THE BLOG
10/23/2014 11:28 am ET Updated Dec 06, 2017

How Doing Dishes Can Help You Lose Weight

What I'm about to tell you can change your life. And it's surprisingly simple.

Self-control (also called self-regulation) is your ability to stop yourself from doing what that immediate, dominant voice in your head wants you to do. When you delay immediate gratification, you exert self-control.

That immediate, dominant voice can also be expressed as desire, urge, temptation, or that "I'd rather go out with my friends than do homework tonight" feeling. Remember that one?

A lot of us feel like we don't have much self-control. That's a draining feeling, not an energizing one. We sit on the couch instead of exercising, even though we know exercising would make us feel better. We let dishes pile up in the sink, hoping the dish fairy will clean them. We let mail pile up on the counter instead of putting it away -- which only takes seconds. Or we eat too much junk food, daydream instead of work, spend money impulsively, over-spend, lose our tempers and miss appointments.

Giving into temptations in the short term puts a lot of stress on our future selves. They have a lot of cleaning up to do.

Have you ever sat on the couch when you know you should be working out? You're trying to enjoy yourself but it's like there's a little guilt cloud hovering over you. You're not even enjoying the thing you supposedly want to do!

Here's the secret: Self-control is like a muscle. And the more you use it, the more self-control you'll have, and the easier it will be to exert it.

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(source: pasukaru76)

How can you build that muscle? It's much easier than you think. All you have to do is pick one thing you know is good for you but you'd rather put off, and do it consistently. Doing that one thing consistently will make it easier for you to do other healthy things consistently. Isn't that amazing?

Here are seven behaviors you could choose:

Go to the gym or an exercise class three times a week

Take a 30-minute walk five times a week.

Drink at least five glasses of water each day (pick a realistic goal amount for yourself)

Start a happiness journal where you write down three things that made you happy every day before you go to bed

Meditate five times a week for 10 minutes. (You can download a mindfulness or meditation app to your smartphone)

Do the dishes as you dirty them or clean them every night before bed (so this doesn't happen)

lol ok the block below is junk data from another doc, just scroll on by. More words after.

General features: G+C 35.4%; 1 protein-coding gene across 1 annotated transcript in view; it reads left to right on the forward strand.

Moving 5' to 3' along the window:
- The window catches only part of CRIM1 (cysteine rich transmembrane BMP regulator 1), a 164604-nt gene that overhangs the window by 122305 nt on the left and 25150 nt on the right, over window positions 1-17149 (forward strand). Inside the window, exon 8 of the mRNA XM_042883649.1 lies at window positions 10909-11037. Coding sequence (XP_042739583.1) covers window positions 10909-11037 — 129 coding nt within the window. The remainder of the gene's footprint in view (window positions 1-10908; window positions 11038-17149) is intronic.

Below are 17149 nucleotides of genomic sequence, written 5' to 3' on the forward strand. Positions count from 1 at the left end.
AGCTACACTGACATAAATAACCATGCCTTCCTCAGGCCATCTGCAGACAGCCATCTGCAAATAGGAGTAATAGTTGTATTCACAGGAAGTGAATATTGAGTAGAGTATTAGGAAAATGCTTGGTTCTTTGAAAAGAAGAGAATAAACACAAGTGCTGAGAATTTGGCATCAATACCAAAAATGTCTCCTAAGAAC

Put the mail away instead of on the counter

Let's say you haven't been going to the gym and you start lifting. At first, your biceps will be pretty weak and fatigue easily. You'll do a bicep exercise and deplete your muscle strength. You won't be able to do another heavy bicep exercise that day. But, if you keep doing bicep exercises and strengthen the muscle, it will take a lot more effort to deplete your muscle strength, and you'll be able to do a lot more bicep work.

Self-control works in the same way, according to a 2000 study in Psychological Bulletin, the journal of the American Psychological Association.

In 2006, researchers at Macquarie University in Sydney Australia had 24 undergraduates participate in a regular exercise program and do lab tests that tested their self-control. Over the course of the four month experiment, the students who consistently exercised did better on the self-control tests than when they started (and better than the control group that didn't exercise), and started reporting healthy changes in other parts of their life.

The researchers hadn't asked them to do anything but exercise -- this was not a lifestyle intervention. But the benefits of the small act of consistently exercising trickled into their other behaviors.

They found a statistically significant decrease in cigarette smoking, alcohol consumption, caffeine consumption, junk food consumption, impulse spending, over-spending, going out with friends instead of studying, watching TV instead of studying, putting things off until later, and leaving dishes in the sink. They also reported a decrease in perceived stress and emotional stress. The researchers said the data suggested it wasn't the exercise specifically, but just regularly exerting self-control.

In other words, they became happier and healthier just because they started exerting self-control in one area.

Who knew doing the dishes could be such a powerful act?

What healthy habit will you start with?